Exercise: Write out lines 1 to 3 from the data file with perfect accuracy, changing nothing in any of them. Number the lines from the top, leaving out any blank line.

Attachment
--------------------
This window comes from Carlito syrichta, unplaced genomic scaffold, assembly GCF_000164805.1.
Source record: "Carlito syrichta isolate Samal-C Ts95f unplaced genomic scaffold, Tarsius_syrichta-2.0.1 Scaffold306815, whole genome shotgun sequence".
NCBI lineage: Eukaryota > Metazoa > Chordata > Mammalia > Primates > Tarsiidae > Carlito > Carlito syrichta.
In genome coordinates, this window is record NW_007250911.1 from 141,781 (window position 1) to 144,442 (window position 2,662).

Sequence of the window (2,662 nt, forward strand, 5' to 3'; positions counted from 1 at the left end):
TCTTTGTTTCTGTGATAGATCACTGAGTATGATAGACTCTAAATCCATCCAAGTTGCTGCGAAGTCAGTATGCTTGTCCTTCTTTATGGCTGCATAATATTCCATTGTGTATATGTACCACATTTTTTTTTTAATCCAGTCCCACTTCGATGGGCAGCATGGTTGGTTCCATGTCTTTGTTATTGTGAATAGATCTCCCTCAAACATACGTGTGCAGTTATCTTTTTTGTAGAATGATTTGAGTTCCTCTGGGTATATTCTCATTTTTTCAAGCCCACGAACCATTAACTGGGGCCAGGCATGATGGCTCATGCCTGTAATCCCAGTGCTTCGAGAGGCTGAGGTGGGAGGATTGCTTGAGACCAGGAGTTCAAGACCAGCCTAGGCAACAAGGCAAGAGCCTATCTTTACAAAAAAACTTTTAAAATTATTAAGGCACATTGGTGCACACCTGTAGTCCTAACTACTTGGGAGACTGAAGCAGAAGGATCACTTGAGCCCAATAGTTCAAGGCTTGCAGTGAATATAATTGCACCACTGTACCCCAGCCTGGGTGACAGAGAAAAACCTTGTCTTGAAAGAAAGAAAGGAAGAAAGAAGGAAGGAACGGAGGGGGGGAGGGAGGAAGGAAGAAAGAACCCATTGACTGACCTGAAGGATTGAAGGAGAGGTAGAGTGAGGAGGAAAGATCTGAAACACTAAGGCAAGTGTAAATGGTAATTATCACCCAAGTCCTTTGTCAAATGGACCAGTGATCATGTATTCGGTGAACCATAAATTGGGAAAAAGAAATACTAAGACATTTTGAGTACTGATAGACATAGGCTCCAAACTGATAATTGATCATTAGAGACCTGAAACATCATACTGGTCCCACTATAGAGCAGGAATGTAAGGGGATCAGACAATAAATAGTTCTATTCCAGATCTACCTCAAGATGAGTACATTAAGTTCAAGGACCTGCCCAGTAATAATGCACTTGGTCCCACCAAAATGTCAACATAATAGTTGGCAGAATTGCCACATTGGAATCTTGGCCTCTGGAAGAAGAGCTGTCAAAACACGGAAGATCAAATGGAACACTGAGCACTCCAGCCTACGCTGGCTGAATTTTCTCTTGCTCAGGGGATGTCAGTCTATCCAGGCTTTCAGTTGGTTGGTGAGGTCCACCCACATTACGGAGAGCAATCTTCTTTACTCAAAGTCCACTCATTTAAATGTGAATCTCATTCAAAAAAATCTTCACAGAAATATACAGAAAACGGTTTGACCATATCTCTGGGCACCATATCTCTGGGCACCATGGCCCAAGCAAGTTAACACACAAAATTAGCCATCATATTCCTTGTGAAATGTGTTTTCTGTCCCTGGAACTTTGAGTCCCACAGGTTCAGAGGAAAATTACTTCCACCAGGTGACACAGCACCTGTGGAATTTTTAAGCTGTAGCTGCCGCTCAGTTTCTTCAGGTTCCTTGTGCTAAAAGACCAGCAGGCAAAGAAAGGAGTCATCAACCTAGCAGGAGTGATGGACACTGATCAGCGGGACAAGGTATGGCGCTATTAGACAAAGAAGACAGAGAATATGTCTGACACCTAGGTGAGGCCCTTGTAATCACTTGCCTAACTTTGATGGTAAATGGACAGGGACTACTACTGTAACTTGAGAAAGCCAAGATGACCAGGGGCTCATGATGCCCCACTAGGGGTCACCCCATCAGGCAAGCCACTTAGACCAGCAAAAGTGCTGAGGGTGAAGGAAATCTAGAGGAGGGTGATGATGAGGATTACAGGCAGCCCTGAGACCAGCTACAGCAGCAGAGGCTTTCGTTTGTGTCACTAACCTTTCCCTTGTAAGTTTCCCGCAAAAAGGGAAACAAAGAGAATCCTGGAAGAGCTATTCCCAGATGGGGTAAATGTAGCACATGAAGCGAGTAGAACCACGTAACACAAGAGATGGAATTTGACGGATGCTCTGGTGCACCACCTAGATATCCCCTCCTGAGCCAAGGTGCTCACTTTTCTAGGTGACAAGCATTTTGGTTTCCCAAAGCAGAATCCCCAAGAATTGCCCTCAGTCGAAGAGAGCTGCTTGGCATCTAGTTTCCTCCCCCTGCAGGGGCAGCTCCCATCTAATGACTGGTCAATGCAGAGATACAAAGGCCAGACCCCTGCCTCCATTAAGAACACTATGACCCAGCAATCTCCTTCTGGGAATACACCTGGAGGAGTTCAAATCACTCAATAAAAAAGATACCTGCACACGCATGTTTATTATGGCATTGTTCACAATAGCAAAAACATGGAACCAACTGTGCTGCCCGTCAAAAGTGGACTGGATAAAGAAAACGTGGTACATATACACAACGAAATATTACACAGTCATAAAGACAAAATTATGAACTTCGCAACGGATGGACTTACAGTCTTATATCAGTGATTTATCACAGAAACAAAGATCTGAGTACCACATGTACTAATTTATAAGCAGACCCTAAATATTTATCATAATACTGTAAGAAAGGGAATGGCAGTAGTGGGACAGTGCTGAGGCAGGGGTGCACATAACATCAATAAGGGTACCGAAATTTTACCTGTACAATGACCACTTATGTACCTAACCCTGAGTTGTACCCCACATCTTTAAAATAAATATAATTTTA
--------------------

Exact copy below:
This window comes from Carlito syrichta, unplaced genomic scaffold, assembly GCF_000164805.1.
Source record: "Carlito syrichta isolate Samal-C Ts95f unplaced genomic scaffold, Tarsius_syrichta-2.0.1 Scaffold306815, whole genome shotgun sequence".
NCBI lineage: Eukaryota > Metazoa > Chordata > Mammalia > Primates > Tarsiidae > Carlito > Carlito syrichta.